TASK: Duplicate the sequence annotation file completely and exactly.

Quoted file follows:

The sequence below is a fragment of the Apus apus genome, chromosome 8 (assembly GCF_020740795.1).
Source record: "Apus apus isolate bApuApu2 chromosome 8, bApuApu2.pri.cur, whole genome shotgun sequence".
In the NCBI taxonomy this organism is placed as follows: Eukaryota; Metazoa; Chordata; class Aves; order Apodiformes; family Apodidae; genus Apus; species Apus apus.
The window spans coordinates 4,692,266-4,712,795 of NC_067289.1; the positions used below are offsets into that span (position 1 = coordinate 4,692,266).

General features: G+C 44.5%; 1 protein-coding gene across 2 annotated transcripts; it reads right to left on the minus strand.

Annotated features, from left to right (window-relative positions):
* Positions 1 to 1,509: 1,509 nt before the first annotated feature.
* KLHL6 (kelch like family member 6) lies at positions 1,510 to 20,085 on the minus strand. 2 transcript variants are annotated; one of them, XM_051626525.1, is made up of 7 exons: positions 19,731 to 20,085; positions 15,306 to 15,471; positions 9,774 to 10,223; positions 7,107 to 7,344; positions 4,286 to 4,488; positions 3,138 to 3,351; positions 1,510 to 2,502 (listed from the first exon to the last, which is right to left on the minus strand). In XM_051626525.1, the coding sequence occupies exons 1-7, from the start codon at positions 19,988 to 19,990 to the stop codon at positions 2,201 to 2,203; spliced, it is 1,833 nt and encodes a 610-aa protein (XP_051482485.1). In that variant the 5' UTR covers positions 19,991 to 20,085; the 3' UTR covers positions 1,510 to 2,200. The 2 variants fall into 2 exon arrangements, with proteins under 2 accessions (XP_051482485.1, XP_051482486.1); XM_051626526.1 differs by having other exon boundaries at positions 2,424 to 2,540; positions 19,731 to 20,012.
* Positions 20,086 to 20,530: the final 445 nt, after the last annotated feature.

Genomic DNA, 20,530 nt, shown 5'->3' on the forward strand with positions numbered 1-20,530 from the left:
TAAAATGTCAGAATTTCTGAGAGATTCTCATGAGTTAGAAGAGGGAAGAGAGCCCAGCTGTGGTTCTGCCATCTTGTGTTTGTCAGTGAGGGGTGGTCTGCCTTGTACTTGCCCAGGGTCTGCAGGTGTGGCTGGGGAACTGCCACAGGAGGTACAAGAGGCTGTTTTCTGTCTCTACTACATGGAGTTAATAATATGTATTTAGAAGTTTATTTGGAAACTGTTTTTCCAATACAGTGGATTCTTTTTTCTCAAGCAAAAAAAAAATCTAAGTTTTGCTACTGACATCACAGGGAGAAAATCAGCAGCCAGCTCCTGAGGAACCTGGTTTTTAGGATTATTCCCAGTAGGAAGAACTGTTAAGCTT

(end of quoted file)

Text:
The sequence below is a fragment of the Apus apus genome, chromosome 8 (assembly GCF_020740795.1).
Source record: "Apus apus isolate bApuApu2 chromosome 8, bApuApu2.pri.cur, whole genome shotgun sequence".
In the NCBI taxonomy this organism is placed as follows: Eukaryota; Metazoa; Chordata; class Aves; order Apodiformes; family Apodidae; genus Apus; species Apus apus.
The window spans coordinates 4,692,266-4,712,795 of NC_067289.1; the positions used below are offsets into that span (position 1 = coordinate 4,692,266).

General features: G+C 44.5%; 1 protein-coding gene across 2 annotated transcripts; it reads right to left on the minus strand.

Annotated features, from left to right (window-relative positions):
* Positions 1 to 1,509: 1,509 nt before the first annotated feature.
* KLHL6 (kelch like family member 6) lies at positions 1,510 to 20,085 on the minus strand. 2 transcript variants are annotated; one of them, XM_051626525.1, is made up of 7 exons: positions 19,731 to 20,085; positions 15,306 to 15,471; positions 9,774 to 10,223; positions 7,107 to 7,344; positions 4,286 to 4,488; positions 3,138 to 3,351; positions 1,510 to 2,502 (listed from the first exon to the last, which is right to left on the minus strand). In XM_051626525.1, the coding sequence occupies exons 1-7, from the start codon at positions 19,988 to 19,990 to the stop codon at positions 2,201 to 2,203; spliced, it is 1,833 nt and encodes a 610-aa protein (XP_051482485.1). In that variant the 5' UTR covers positions 19,991 to 20,085; the 3' UTR covers positions 1,510 to 2,200. The 2 variants fall into 2 exon arrangements, with proteins under 2 accessions (XP_051482485.1, XP_051482486.1); XM_051626526.1 differs by having other exon boundaries at positions 2,424 to 2,540; positions 19,731 to 20,012.
* Positions 20,086 to 20,530: the final 445 nt, after the last annotated feature.

Genomic DNA, 20,530 nt, shown 5'->3' on the forward strand with positions numbered 1-20,530 from the left:
TAAAATGTCAGAATTTCTGAGAGATTCTCATGAGTTAGAAGAGGGAAGAGAGCCCAGCTGTGGTTCTGCCATCTTGTGTTTGTCAGTGAGGGGTGGTCTGCCTTGTACTTGCCCAGGGTCTGCAGGTGTGGCTGGGGAACTGCCACAGGAGGTACAAGAGGCTGTTTTCTGTCTCTACTACATGGAGTTAATAATATGTATTTAGAAGTTTATTTGGAAACTGTTTTTCCAATACAGTGGATTCTTTTTTCTCAAGCAAAAAAAAAATCTAAGTTTTGCTACTGACATCACAGGGAGAAAATCAGCAGCCAGCTCCTGAGGAACCTGGTTTTTAGGATTATTCCCAGTAGGAAGAACTGTTAAGCTT